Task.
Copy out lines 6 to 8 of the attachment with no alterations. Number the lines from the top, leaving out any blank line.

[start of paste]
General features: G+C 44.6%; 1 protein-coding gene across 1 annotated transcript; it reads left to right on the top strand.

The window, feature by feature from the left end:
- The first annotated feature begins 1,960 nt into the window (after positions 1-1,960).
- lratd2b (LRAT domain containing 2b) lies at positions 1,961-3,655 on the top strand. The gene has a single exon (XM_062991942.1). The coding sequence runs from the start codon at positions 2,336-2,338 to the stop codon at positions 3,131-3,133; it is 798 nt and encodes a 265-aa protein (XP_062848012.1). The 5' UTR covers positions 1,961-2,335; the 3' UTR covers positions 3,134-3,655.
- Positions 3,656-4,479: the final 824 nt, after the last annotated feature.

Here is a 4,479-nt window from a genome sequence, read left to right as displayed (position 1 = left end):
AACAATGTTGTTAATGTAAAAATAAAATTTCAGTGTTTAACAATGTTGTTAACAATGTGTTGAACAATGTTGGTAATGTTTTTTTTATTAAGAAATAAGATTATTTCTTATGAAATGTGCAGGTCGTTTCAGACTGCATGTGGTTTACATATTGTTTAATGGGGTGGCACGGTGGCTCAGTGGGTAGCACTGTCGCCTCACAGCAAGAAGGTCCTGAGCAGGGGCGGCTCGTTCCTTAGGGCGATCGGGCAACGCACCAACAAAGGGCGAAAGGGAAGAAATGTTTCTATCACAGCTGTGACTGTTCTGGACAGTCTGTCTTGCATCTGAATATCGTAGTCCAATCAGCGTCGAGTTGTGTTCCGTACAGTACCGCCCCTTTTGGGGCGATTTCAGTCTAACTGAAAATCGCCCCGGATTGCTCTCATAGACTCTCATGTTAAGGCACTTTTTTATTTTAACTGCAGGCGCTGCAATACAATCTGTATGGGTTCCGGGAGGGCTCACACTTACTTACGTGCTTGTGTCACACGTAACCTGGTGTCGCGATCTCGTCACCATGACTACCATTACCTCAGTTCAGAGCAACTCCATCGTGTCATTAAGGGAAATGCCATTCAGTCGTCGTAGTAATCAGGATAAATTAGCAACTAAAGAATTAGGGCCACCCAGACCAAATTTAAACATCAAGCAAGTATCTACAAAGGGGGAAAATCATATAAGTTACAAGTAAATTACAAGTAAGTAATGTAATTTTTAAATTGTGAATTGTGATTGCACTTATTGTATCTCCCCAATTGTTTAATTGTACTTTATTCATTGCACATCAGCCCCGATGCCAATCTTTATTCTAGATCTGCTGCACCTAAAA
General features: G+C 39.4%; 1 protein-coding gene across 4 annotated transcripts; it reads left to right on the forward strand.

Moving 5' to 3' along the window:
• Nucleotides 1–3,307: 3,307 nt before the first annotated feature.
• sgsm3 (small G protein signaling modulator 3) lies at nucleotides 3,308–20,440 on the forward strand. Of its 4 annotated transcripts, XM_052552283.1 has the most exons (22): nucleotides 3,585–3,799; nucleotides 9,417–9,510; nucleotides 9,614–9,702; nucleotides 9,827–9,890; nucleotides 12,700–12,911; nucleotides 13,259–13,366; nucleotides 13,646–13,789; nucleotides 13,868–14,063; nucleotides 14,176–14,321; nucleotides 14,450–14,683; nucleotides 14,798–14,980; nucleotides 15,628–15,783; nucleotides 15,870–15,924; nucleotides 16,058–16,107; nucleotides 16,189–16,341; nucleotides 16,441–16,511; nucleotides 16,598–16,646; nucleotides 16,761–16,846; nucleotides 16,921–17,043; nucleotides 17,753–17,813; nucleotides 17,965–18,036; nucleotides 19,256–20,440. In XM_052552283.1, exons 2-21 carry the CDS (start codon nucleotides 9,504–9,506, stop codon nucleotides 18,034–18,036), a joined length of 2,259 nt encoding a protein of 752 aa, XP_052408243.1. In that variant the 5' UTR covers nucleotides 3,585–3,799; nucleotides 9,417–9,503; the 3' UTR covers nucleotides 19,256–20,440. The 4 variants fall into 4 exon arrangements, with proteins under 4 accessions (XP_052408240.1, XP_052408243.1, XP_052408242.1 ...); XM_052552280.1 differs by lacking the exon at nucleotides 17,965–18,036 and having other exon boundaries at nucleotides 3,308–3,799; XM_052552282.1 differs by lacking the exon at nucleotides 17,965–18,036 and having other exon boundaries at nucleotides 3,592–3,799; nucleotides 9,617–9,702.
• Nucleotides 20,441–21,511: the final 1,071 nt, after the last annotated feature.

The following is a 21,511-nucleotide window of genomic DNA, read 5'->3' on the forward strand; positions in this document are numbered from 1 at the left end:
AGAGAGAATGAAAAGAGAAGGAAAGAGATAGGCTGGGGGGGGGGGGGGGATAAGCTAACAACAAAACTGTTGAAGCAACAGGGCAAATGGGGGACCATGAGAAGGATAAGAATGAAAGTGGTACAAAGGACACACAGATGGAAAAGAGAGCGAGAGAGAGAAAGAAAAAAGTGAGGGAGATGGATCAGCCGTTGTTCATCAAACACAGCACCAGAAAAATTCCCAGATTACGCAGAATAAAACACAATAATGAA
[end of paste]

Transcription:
Here is a 4,479-nt window from a genome sequence, read left to right as displayed (position 1 = left end):
AACAATGTTGTTAATGTAAAAATAAAATTTCAGTGTTTAACAATGTTGTTAACAATGTGTTGAACAATGTTGGTAATGTTTTTTTTATTAAGAAATAAGATTATTTCTTATGAAATGTGCAGGTCGTTTCAGACTGCATGTGGTTTACATATTGTTTAATGGGGTGGCACGGTGGCTCAGTGGGTAGCACTGTCGCCTCACAGCAAGAAGGTCCTGAGCAGGGGCGGCTCGTTCCTTAGGGCGATCGGGCAACGCACCAACAAAGGGCGAAAGGGAAGAAATGTTTCTATCACAGCTGTGACTGTTCTGGACAGTCTGTCTTGCATCTGAATATCGTAGTCCAATCAGCGTCGAGTTGTGTTCCGTACAGTACCGCCCCTTTTGGGGCGATTTCAGTCTAACTGAAAATCGCCCCGGATTGCTCTCATAGACTCTCATGTTAAGGCACTTTTTTATTTTAACTGCAGGCGCTGCAATACAATCTGTATGGGTTCCGGGAGGGCTCACACTTACTTACGTGCTTGTGTCACACGTAACCTGGTGTCGCGATCTCGTCACCATGACTACCATTACCTCAGTTCAGAGCAACTCCATCGTGTCATTAAGGGAAATGCCATTCAGTCGTCGTAGTAATCAGGATAAATTAGCAACTAAAGAATTAGGGCCACCCAGACCAAATTTAAACATCAAGCAAGTATCTACAAAGGGGGAAAATCATATAAGTTACAAGTAAATTACAAGTAAGTAATGTAATTTTTAAATTGTGAATTGTGATTGCACTTATTGTATCTCCCCAATTGTTTAATTGTACTTTATTCATTGCACATCAGCCCCGATGCCAATCTTTATTCTAGATCTGCTGCACCTAAAA
General features: G+C 39.4%; 1 protein-coding gene across 4 annotated transcripts; it reads left to right on the forward strand.